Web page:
The vast majority of people with a LinkedIn account will tell you they get little or nothing from LinkedIn as far as SEO is concerned but that’s because they do nothing and let their account gather dusts.
Unless you are active in posting within LinkdIn you will be lucky to see any real results other than spam and ‘Connect’ requests.
However if you are looking for some good quality link resources for a blog for example, LinkdIn is a very powerful resource. I say ‘blog’ because people do trust well written blogs but avoid spammy commercial PR stunts. So if you have an interesting blog, you can be smart and use it as an effective tool to build your brand awareness and at the same time attract high-quality content links to point back to your website.
The downside is that too many good blogs are pestered with link requests from online marketers and often get ignored so you need a unique method of reaching the blogger for any chance of getting your content right on top of the pile. This is where I think LinkedIn is the perfect tool to help.
I’m going to throw an idea into the pot, feel free to adapt it to suit but let’s say you have a new restaurant in St.Albans, Hertfordshire and you are embarking upon an SEO strategy.
Google loves reviews and people love reading reviews so a good proportion of your promotion should be to encourage different local food bloggers to come to your restaurant, perhaps invite them to try a free sample menu and then of course write a review.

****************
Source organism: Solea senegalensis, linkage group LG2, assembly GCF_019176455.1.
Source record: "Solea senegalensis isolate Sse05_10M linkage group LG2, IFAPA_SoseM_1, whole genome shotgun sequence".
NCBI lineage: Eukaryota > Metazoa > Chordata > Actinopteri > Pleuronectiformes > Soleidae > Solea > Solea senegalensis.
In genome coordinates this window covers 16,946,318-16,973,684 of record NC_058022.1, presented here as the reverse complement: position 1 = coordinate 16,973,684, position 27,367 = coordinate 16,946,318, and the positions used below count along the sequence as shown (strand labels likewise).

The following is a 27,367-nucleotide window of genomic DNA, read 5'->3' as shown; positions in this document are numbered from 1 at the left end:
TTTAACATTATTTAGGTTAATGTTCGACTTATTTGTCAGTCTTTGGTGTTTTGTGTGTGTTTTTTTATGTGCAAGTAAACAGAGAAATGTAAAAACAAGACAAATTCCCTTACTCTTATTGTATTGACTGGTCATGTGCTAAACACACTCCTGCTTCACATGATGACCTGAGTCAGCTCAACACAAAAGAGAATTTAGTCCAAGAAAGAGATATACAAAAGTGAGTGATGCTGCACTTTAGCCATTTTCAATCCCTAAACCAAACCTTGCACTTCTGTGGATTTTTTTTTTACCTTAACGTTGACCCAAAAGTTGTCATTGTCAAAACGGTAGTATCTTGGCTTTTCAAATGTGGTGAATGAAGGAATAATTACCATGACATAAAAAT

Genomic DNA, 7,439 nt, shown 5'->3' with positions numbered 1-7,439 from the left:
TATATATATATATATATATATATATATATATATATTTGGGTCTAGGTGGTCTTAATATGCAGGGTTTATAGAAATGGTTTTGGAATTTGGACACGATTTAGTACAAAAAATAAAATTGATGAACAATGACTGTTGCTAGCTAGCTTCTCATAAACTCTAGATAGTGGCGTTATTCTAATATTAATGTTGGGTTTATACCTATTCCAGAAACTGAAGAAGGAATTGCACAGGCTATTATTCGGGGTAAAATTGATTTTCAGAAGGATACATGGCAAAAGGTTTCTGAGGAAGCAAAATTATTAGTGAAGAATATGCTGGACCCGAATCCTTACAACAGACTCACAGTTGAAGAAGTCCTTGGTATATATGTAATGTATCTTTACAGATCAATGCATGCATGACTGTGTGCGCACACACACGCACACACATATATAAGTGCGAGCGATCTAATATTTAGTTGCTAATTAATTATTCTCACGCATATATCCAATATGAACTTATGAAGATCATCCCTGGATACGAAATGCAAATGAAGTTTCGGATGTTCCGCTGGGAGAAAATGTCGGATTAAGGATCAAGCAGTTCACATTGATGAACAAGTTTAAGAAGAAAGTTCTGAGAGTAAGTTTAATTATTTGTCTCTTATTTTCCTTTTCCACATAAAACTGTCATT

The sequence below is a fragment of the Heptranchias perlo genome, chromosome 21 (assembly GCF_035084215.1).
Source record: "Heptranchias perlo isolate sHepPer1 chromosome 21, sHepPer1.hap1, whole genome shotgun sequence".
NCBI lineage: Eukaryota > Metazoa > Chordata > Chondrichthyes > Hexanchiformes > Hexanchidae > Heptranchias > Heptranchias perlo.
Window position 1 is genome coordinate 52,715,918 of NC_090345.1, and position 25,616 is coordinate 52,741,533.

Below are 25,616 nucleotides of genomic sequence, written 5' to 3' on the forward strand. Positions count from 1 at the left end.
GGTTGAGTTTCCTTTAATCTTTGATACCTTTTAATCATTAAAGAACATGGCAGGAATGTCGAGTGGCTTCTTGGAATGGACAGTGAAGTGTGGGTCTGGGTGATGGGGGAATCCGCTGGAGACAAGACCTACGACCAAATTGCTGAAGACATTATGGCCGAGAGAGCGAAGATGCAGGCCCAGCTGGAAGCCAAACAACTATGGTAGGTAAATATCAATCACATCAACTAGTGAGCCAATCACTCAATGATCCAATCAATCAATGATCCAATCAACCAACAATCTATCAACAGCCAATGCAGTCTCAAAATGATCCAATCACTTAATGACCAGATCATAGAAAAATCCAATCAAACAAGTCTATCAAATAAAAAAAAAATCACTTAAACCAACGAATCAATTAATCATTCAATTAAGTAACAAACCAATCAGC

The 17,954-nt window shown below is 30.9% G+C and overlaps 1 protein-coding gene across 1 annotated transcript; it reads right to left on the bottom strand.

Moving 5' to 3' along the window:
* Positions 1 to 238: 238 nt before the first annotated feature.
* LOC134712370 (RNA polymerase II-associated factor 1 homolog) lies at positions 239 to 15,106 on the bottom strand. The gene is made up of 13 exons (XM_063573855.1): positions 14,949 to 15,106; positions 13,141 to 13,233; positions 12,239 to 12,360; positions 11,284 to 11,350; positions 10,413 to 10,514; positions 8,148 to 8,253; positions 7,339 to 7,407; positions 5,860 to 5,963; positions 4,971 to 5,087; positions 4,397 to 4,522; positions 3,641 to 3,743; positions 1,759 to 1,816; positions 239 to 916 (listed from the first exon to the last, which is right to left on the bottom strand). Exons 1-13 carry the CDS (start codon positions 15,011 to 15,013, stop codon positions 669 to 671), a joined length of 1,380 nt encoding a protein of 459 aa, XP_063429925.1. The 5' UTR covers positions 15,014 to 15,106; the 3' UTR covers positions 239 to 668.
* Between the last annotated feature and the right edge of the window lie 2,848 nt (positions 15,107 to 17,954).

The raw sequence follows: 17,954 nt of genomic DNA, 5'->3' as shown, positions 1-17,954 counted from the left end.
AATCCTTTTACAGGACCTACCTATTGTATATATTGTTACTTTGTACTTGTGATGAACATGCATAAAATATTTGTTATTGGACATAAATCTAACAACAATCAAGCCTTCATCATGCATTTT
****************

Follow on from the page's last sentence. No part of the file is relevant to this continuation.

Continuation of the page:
Some people will feel privileged and honoured to be asked, other will enjoy the ego boost and many who fancy themselves as ‘foodies’ will take you up on your offer.
So, how do you seek these people out? – If you used the search term “food blogs in St. Albans.” in Google, you’ll notice page after page are pretty much the same websites that your competitors use.
Let’s leave these for the moment and use LinkedIn as a search tool.
If you manipulate Linkedin’s search filters, you can target specific keywords and also narrow them down by location. A search for “food writer” and put in your post code within say 50 miles, it produces about 690 results.
Be mindful that less than half of those may not be relevant because they’ve changed employers, move on or not an ideal content match, you still have 350 or so!.
When you search for say St.Albans restaurant, search with and without quotation marks to and you’ll get different results.
Stay with the theme but think of different search terms.
- “Food” filtered by location and/or writing and editing professions
- “Food blog” or “food blogger,” filtered by location
- “Food editor,” filtered by location
- “Food writer,” filtered by location
- “Restaurant reviewer,” filtered by location
Let’s avoid sending emails, as they are more miss than hot for cold messaging. If you have a “2nd level connection” with someone on LinkedIn, you can use LinkedIn to contact them directly.
If not, there is a good chance that will have a Twitter account. Search for “Name + Twitter,” follow that person and then tweet directly to her: “Hello Mike. Peter Yexley here. I found your blog and got totally absorbed reading it! The post about locally sourced meat really resounded with me and I would love to chew an idea with you. Can I email you?”
You’ll get a far better response rate.